This approach is likely mistaken. As documented in a recent case study from the U4 Anti-Corruption Resource Centre, Capacity Building for the Nigerian Navy: Eyes Wide Shut on Corruption?, capacity-building efforts in weak states with pervasive corruption can stimulate corrupt or even criminal activity, which may result in more of the insecurity that these efforts are supposed to reduce. As the U4 report notes, “capacity building can strengthen the abilities of corrupt actors to devise corrupt schemes, as the skills and equipment provided may be used to ‘professionalise’ corrupt practices.” Donors and policymakers therefore need to see corruption as a critical concern at the top level of foreign and security policy across countries, and make anticorruption a key component of the design, implementation, and follow-up of military and police training.

In contrast to more ambitious and comprehensive security sector reform programs, capacity building programs seek to achieve modest improvements in capabilities, usually by providing training, mentoring, and/or equipment. Yet while modesty in terms of goals may be useful, donors may be tempted to think that the limited scope of capacity-building interventions implies limited risk. Yet a host of problems can arise when anticorruption measures are not incorporated into capacity building. Most obviously, when adding particular skill sets or strengthening the operational capacity of corrupt security institutions, security personnel may improve their ability to divert resources from their intended purposes. Worse still, building selected capacity without addressing corruption could mean bolstering the segments of the security apparatus involved in facilitating or carrying out criminal activity. It is hard to know just how big of a problem this is, but there are indications that capacity building very often is provided to corrupt security sectors. For example, several studies have found the Nigerian Navy to be heavily involved in facilitating illegal bunkering, oil theft at sea, and piracy in the Gulf of Guinea (see here, here, here, and here). At the same time, the Navy is a partner to two capacity building programs sponsored by the U.S. military’s Africa Command (AFRICOM): the Africa Maritime Law Enforcement Partnership (AMLEP) and the Africa Partnership Station (APS). Neither of these programs implements measures to prevent corrupt actors in the Navy from using their newfound skills and better technology to fuel insecurity and crime. More generally, according to the Security Assistance Monitor, in 2016 alone the United States provided over $8 billion in arms and training to 50 of the 63 countries that Transparency International (TI) has rated as a having a high or critical risk of corruption in their defense sectors.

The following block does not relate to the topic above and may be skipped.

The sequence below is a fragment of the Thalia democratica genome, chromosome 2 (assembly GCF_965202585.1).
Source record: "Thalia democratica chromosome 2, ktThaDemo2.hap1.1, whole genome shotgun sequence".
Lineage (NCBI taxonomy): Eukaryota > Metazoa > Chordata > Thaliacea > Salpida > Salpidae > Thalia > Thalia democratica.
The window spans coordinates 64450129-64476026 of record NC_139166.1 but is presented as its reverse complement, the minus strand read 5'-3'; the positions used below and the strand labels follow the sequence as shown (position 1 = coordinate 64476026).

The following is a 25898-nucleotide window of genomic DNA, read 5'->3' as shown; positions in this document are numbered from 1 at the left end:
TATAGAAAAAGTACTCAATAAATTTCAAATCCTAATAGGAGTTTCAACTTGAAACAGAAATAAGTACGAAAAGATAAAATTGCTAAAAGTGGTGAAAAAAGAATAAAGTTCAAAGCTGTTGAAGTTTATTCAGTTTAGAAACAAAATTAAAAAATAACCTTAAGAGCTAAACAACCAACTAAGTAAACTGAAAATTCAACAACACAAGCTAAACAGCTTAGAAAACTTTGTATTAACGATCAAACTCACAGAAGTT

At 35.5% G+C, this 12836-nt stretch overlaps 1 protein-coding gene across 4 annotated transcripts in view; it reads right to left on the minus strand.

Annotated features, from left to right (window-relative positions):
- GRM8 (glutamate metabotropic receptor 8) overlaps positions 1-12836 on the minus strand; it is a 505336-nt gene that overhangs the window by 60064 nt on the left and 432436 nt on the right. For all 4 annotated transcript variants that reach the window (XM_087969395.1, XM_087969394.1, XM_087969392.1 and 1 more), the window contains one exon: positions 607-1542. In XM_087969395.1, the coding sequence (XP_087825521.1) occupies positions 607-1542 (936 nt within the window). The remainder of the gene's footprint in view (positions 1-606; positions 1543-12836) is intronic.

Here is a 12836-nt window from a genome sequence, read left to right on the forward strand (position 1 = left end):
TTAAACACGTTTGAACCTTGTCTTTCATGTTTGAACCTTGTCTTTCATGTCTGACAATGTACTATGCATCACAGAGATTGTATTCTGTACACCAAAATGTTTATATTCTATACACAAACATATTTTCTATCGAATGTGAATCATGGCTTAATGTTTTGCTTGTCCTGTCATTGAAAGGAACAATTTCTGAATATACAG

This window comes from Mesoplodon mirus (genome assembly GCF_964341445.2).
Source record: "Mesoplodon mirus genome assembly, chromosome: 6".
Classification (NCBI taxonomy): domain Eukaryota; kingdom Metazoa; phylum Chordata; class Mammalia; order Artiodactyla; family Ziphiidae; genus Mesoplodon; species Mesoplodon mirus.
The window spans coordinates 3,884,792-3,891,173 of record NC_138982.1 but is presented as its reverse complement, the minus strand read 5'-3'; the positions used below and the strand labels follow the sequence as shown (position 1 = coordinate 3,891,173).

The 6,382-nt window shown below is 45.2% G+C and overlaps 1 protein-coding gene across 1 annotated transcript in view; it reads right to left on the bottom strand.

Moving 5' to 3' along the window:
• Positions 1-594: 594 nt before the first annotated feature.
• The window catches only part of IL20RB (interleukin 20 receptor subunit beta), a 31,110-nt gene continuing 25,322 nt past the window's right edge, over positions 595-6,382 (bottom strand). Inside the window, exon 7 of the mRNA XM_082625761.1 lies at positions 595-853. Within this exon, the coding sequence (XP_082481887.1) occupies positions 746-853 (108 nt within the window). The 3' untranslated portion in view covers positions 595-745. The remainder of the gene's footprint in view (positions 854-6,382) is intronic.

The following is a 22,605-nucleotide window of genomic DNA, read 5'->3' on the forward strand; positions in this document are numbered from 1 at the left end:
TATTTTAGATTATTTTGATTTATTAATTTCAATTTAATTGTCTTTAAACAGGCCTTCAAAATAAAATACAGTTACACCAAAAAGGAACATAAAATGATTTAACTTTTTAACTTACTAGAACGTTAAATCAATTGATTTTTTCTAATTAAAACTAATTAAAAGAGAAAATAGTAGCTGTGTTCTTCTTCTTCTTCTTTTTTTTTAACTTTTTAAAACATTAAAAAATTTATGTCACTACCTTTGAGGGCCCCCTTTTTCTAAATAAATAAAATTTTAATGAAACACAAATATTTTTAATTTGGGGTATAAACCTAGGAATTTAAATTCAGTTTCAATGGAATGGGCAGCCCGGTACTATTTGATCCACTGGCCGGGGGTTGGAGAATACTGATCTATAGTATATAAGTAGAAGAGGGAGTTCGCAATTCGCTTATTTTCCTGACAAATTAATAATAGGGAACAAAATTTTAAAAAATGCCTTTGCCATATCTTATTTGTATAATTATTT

How can anticorruption efforts be made part of capacity-building programs? The first step is to recognize that corruption can undermine the results of security assistance programs, and to avoid compartmentalizing “security” and “corruption” as two unrelated issues. After recognizing this fundamental point, one can design and implement sensible anticorruption measures, tailored to the particular circumstances, in particular the informal power distributions and incentive structures that determine who gains from corruption and how. And before implementing capacity building programs in the first place, donors should carefully consider whether those programs will translate into institutional improvements or will instead create “capital” that may be attractive to corrupt actors, subversive forces, or disloyal individuals.

Guest Post: An International Anticorruption Court Is Not a Utopian Dream or a Distraction

Today’s guest post is from Richard Goldstone, a former Justice of the Constitutional Court of South Africa who also served as the first chief prosecutor of the United Nations International Criminal Tribunals for the former Yugoslavia and Rwanda, and Robert Rotberg, the President Emeritus of the World Peace Foundation and former professor at the Harvard Kennedy School of Government.

In a 2018 Daedalus article, Senior United States District Judge Mark L. Wolf explained that “The World Needs an International Anticorruption Court (IACC)” and charted a course for its creation. In a recent post on this blog, Professor Alex Whiting characterized the IACC as a “utopian” dream and possibly “a distraction from more effective responses to the worldwide scourge of grand corruption.” Notably absent from the post is a description of what the other effective responses to combating grand corruption might be.

In contrast to Professor Whiting, we found Judge Wolf’s original proposal for an IACC compelling. Therefore, we joined him in establishing Integrity Initiatives International (III). Continue reading